Everyone says the Orlando Scandrick is the best Cowboys cornerback, by far. He’s certainly the most experienced at 30-years-old, with only Nolan Carroll in the same ballpark. He’s also by far the highest paid, slated to earn between $5.2 million and $5.6 million over each of the next three years.
But is Scandrick the best? Currently, Pro Football Focus gives Scandrick a 77.8 grade, which ranks him 36th among cornerbacks in the NFL. That’s near the upper end of the third tier. In 2016, Scandrick finished with a similar rating from PFF of 78.9. In 2015, Scandrick was higher, at 85.3. That score put him in the top PFF tier for NFL cornerbacks. But 2015 was two years ago, when Scandrick was 28. It’s not surprising to see some decline as he passes 30 years old.
If not Scandrick, what about Anthony Brown? PFF currently grades Brown with a 73.6 score, compared to a 74.6 grade for 2016, when Brown was second in cornerback snaps behind iron man Brandon Carr. Brown got torched by Denver, however, rating a 38.3 overall grade from PFF. Brown also gave up a touchdown to Larry Fitzgerald this week. This suggests that Brown is a great value for a sixth-round draft pick, and is likely to overtake Scandrick as Brown gets more experience and Scandrick ages. But he doesn’t seem to be the best cornerback at the moment.
If not Scandrick or Brown, how about Chidobe Awuzie? The problem with Awuzie is we don’t really know enough about him yet, as he missed most of preseason, and only played in game one against the Giants. In 38 snaps, he had two tackles and two assists. Against Denver, he played in five snaps before going out with a hamstring issue.
Enter Jourdan Lewis. Picked in the third round out of Michigan, Lewis slid in the draft for two reasons. First, he had a domestic violence charge filed against him that went to court after the draft and before preseason. So at the time of the draft, teams didn’t know how that might turn out. Lewis was acquitted of all charges. Second, Lewis isn’t very big, so most draft gurus suggested he could only play slot corner, a valuable but less versatile position than cornerbacks who can play both inside and out.
The unfortunate thing about Lewis is that, after he was acquitted and joined training camp late, he had hamstring issues from the get go, which caused him to miss all of camp and the preseason. As a result, he was inactive for the opener against the Giants.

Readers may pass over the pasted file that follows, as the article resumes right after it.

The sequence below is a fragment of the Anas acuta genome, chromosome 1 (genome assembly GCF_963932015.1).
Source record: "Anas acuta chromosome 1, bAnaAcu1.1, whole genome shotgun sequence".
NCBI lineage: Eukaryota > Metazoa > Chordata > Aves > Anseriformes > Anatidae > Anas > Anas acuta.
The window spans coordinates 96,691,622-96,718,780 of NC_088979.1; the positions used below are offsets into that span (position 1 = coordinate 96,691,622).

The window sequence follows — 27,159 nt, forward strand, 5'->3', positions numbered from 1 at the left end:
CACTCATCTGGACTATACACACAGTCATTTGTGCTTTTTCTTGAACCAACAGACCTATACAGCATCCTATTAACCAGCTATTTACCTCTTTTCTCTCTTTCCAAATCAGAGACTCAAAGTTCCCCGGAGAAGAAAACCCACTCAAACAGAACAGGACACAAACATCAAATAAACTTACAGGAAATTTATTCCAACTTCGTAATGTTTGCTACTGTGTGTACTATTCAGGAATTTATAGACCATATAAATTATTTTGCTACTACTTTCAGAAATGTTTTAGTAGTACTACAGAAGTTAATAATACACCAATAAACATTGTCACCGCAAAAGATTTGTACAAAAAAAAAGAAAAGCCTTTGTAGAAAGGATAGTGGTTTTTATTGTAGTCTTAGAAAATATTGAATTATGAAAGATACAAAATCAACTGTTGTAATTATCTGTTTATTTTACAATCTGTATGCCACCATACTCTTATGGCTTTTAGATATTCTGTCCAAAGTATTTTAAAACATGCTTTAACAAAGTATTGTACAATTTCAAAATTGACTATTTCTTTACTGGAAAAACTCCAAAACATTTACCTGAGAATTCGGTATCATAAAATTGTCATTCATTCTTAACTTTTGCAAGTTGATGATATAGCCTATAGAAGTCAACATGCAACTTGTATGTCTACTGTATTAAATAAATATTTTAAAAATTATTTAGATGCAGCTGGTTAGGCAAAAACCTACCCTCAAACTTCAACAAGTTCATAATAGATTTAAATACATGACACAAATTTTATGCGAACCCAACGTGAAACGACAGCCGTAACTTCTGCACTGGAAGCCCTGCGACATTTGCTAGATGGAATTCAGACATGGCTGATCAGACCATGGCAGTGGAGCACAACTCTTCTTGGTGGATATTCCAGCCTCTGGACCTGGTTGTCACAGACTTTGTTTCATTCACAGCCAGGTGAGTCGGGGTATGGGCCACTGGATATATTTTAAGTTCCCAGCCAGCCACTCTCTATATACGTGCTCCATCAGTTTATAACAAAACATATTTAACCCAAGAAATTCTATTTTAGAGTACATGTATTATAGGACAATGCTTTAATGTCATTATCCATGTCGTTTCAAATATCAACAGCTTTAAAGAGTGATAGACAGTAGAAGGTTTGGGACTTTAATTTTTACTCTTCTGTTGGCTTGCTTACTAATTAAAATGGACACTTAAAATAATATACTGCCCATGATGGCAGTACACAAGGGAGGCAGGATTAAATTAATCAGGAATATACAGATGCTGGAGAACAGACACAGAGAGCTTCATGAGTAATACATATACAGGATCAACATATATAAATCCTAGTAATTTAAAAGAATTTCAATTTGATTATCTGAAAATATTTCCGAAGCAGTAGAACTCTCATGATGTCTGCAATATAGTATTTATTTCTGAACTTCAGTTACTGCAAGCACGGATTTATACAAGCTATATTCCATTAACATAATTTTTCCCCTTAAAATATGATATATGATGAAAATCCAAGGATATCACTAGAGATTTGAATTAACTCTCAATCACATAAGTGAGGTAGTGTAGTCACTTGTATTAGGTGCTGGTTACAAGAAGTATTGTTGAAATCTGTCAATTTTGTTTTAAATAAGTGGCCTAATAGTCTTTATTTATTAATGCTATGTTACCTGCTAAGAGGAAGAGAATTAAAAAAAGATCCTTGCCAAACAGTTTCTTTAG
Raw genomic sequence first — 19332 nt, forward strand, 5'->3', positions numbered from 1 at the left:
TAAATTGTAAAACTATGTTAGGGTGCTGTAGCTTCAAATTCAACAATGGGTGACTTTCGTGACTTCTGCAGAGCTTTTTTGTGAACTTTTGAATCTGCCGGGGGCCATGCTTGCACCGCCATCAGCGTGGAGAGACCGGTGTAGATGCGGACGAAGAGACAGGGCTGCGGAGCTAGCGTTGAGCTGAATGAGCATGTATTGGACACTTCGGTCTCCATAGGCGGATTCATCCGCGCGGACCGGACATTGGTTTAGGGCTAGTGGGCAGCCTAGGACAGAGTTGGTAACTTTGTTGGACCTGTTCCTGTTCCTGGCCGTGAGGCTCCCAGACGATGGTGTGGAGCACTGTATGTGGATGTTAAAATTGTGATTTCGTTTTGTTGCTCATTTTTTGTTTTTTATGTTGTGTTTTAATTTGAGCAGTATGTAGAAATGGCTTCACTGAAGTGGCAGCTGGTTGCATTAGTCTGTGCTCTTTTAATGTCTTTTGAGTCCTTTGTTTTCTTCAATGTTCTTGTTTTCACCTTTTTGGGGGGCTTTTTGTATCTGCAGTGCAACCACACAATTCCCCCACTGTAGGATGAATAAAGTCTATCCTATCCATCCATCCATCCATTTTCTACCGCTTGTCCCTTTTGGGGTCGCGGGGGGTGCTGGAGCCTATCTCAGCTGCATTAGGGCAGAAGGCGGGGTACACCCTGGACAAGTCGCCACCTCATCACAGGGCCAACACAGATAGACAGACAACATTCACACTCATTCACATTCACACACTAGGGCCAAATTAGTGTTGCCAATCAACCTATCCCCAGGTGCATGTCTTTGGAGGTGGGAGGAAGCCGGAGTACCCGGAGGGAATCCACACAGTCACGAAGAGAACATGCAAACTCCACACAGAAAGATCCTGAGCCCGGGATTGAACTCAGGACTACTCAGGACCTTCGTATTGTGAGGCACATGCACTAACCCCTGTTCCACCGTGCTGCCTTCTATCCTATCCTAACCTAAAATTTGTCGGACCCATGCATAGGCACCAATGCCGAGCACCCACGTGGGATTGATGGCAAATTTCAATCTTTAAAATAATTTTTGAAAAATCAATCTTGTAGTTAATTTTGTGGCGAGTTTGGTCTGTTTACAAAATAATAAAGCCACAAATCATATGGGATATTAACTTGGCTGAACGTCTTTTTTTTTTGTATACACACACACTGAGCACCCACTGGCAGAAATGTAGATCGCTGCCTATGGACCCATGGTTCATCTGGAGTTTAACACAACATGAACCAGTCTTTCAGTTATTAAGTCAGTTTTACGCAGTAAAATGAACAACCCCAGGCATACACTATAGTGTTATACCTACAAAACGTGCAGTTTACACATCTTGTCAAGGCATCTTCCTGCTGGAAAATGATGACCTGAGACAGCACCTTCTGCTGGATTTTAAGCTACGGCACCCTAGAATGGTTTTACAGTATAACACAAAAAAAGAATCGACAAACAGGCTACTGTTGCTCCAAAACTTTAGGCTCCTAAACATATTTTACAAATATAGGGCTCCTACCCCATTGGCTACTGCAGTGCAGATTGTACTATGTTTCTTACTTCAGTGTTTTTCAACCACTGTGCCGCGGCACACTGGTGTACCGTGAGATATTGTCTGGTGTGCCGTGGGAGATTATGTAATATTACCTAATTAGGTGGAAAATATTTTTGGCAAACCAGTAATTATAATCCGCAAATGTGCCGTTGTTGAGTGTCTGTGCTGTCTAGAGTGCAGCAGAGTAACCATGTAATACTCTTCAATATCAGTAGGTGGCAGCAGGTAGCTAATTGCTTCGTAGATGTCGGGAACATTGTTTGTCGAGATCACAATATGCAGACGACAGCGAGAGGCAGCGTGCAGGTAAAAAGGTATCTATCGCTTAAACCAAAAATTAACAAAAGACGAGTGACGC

But in game two, the Cowboys were forced to throw Lewis into the fire against the Denver Broncos. He didn’t fare well on 65 snaps, giving up a touchdown and a 75% catch rate.
Against Arizona, with Nolan Carroll out with a concussion and Chidobe Awuzie out with a hamstring problem, Lewis was thrust into the lineup for 49 snaps. That left him third among cornerbacks behind Scandrick and second-year corner Anthony Brown.
Here he is breaking up a pass that is already in the hands of the receiver.
Jourdan Lewis has ball skills. pic.twitter.com/REgDhUg80o— Cowboys Nation (@CowboysNation) September 26, 2017
Here’s a slide from PFF on his game performance.
Here’s what PFF wrote in its game recap when it gave Lewis an 86.7 grade.
Rookie CB Jourdan Lewis and S Byron Jones both finished with coverage grades above 84. They were targeted a combined 18 times in coverage and surrendered only 9 catches. They combined for three pass break ups, with Jones responsible for two of them.
That leaves Lewis ranked 11th among cornerbacks in the NFL, with a score of 83.8.
This week, his production was very good, as he led Dallas cornerbacks with six tackles, a tackle for loss, and a pass defensed. Ike Taylor of NFL Network highlights his play in a look at some stars on the Dallas defense.
Certainly it’s a little too early to move Jourdan Lewis to the top of the cornerback pedestal for Dallas. He’s behind Orlando Scandrick and Anthony Brown, and may still be behind fellow draftee Chidobe Awuzie. He may even be behind Nolan Carroll when he returns from a concussion (though one would have to ask why if the Cowboys did that).
But Lewis is moving rapidly up the charts, if only he can stay healthy. Unfortunately, he came out of the Cardinals game with another hamstring flare up, and that’s the issue that robbed him of training camp and preseason.
My guess is that come playoff time, Lewis will have ascended to one of the top three cornerback spots, alongside Scandrick and Brown, and he may score higher than both of them. Awuzie will also provide stiff competition and will get snaps, but not as many as Lewis, and his grade will not be as high. Awuzie might also put pressure on Jeff Heath’s safety role.
It’s going to be an interesting and volatile year in the Cowboys secondary.